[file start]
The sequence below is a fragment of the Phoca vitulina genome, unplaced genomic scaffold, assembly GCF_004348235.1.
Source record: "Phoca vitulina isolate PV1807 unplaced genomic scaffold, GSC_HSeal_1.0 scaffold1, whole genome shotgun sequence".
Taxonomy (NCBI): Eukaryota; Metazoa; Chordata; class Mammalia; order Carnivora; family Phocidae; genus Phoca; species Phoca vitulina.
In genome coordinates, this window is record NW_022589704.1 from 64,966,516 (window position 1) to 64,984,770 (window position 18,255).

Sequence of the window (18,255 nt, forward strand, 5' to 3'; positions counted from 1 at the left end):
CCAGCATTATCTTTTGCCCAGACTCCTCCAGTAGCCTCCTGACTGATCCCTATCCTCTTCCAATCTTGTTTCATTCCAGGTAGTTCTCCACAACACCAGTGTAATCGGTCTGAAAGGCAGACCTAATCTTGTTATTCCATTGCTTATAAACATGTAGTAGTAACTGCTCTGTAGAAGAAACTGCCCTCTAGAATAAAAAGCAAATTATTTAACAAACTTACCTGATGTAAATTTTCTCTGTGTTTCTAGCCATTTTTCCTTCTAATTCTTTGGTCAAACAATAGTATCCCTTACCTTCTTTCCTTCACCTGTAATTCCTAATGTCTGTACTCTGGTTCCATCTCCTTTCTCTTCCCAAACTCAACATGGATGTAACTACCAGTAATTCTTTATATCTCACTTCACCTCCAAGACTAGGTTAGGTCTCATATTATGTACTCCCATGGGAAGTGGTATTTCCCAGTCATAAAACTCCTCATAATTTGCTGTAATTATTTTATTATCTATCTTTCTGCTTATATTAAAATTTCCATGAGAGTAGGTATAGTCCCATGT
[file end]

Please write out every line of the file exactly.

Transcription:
The sequence below is a fragment of the Phoca vitulina genome, unplaced genomic scaffold, assembly GCF_004348235.1.
Source record: "Phoca vitulina isolate PV1807 unplaced genomic scaffold, GSC_HSeal_1.0 scaffold1, whole genome shotgun sequence".
Taxonomy (NCBI): Eukaryota; Metazoa; Chordata; class Mammalia; order Carnivora; family Phocidae; genus Phoca; species Phoca vitulina.
In genome coordinates, this window is record NW_022589704.1 from 64,966,516 (window position 1) to 64,984,770 (window position 18,255).

Sequence of the window (18,255 nt, forward strand, 5' to 3'; positions counted from 1 at the left end):
CCAGCATTATCTTTTGCCCAGACTCCTCCAGTAGCCTCCTGACTGATCCCTATCCTCTTCCAATCTTGTTTCATTCCAGGTAGTTCTCCACAACACCAGTGTAATCGGTCTGAAAGGCAGACCTAATCTTGTTATTCCATTGCTTATAAACATGTAGTAGTAACTGCTCTGTAGAAGAAACTGCCCTCTAGAATAAAAAGCAAATTATTTAACAAACTTACCTGATGTAAATTTTCTCTGTGTTTCTAGCCATTTTTCCTTCTAATTCTTTGGTCAAACAATAGTATCCCTTACCTTCTTTCCTTCACCTGTAATTCCTAATGTCTGTACTCTGGTTCCATCTCCTTTCTCTTCCCAAACTCAACATGGATGTAACTACCAGTAATTCTTTATATCTCACTTCACCTCCAAGACTAGGTTAGGTCTCATATTATGTACTCCCATGGGAAGTGGTATTTCCCAGTCATAAAACTCCTCATAATTTGCTGTAATTATTTTATTATCTATCTTTCTGCTTATATTAAAATTTCCATGAGAGTAGGTATAGTCCCATGT